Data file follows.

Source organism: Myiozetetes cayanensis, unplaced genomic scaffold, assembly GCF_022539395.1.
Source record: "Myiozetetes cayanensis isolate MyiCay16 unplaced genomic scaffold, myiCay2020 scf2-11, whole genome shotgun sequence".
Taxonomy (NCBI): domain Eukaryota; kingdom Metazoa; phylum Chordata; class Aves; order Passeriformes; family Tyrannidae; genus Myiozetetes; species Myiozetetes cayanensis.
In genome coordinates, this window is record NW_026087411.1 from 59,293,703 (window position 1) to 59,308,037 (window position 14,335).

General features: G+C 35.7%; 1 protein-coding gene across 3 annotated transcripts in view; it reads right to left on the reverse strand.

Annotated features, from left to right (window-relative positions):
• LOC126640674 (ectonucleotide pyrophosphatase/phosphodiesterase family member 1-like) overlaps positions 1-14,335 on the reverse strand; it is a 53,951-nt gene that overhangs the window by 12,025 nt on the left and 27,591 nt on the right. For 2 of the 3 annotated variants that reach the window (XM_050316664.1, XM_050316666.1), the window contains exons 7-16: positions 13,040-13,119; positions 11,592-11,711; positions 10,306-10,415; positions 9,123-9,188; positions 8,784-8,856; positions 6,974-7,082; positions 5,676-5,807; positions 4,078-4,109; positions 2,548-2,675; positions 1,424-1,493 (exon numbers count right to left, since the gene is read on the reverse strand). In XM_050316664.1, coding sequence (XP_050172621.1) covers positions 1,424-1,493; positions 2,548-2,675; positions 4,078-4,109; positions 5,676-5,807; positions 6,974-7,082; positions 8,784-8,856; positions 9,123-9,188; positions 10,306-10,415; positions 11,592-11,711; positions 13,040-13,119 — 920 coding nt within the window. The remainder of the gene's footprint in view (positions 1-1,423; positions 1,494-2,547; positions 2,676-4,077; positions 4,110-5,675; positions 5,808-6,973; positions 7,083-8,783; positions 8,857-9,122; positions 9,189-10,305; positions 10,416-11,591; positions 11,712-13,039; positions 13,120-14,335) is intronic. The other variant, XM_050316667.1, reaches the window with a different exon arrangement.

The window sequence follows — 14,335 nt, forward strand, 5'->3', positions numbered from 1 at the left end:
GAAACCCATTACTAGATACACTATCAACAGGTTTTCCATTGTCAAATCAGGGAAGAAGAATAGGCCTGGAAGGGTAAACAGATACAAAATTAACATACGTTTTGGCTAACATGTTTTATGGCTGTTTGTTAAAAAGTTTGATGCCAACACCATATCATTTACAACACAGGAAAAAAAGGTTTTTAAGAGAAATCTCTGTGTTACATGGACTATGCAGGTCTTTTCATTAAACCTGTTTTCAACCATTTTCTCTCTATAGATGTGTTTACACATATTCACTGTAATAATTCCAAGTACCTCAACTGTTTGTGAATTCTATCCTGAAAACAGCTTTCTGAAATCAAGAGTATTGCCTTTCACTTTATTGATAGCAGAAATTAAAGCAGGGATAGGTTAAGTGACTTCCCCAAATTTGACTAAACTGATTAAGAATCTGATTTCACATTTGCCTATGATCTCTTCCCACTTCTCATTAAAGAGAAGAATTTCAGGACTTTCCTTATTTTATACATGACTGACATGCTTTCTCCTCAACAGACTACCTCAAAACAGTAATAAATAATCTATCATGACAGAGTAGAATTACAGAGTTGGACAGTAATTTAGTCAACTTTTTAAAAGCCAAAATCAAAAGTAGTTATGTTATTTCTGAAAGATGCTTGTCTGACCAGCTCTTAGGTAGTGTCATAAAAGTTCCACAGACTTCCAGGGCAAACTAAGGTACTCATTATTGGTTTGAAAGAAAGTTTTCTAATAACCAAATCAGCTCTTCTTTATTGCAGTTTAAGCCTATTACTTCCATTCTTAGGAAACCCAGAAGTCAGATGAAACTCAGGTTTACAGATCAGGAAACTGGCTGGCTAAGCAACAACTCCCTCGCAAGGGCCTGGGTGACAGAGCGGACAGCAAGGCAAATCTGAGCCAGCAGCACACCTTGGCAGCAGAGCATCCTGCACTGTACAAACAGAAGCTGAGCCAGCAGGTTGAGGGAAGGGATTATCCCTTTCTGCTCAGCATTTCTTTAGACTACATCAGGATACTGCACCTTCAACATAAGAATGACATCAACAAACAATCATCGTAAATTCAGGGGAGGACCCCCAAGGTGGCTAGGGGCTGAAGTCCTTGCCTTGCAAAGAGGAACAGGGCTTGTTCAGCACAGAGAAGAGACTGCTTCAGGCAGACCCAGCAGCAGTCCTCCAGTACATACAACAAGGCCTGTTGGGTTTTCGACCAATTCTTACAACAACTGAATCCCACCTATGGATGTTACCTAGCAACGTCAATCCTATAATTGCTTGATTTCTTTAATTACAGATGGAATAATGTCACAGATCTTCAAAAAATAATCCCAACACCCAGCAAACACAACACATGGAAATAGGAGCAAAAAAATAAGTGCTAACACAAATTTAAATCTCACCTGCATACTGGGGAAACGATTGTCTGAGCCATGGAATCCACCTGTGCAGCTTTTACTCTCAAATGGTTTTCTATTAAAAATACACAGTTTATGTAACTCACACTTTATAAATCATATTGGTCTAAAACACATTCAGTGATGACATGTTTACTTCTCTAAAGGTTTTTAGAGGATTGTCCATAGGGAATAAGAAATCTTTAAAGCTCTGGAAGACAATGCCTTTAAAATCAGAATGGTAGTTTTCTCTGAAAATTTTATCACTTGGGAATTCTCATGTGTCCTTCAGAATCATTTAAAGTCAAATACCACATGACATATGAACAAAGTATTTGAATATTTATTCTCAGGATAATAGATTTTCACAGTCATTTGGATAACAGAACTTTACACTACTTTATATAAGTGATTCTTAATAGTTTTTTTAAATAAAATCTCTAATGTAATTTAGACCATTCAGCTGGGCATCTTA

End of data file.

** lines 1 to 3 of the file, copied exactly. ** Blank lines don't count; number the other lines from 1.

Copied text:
Source organism: Myiozetetes cayanensis, unplaced genomic scaffold, assembly GCF_022539395.1.
Source record: "Myiozetetes cayanensis isolate MyiCay16 unplaced genomic scaffold, myiCay2020 scf2-11, whole genome shotgun sequence".
Taxonomy (NCBI): domain Eukaryota; kingdom Metazoa; phylum Chordata; class Aves; order Passeriformes; family Tyrannidae; genus Myiozetetes; species Myiozetetes cayanensis.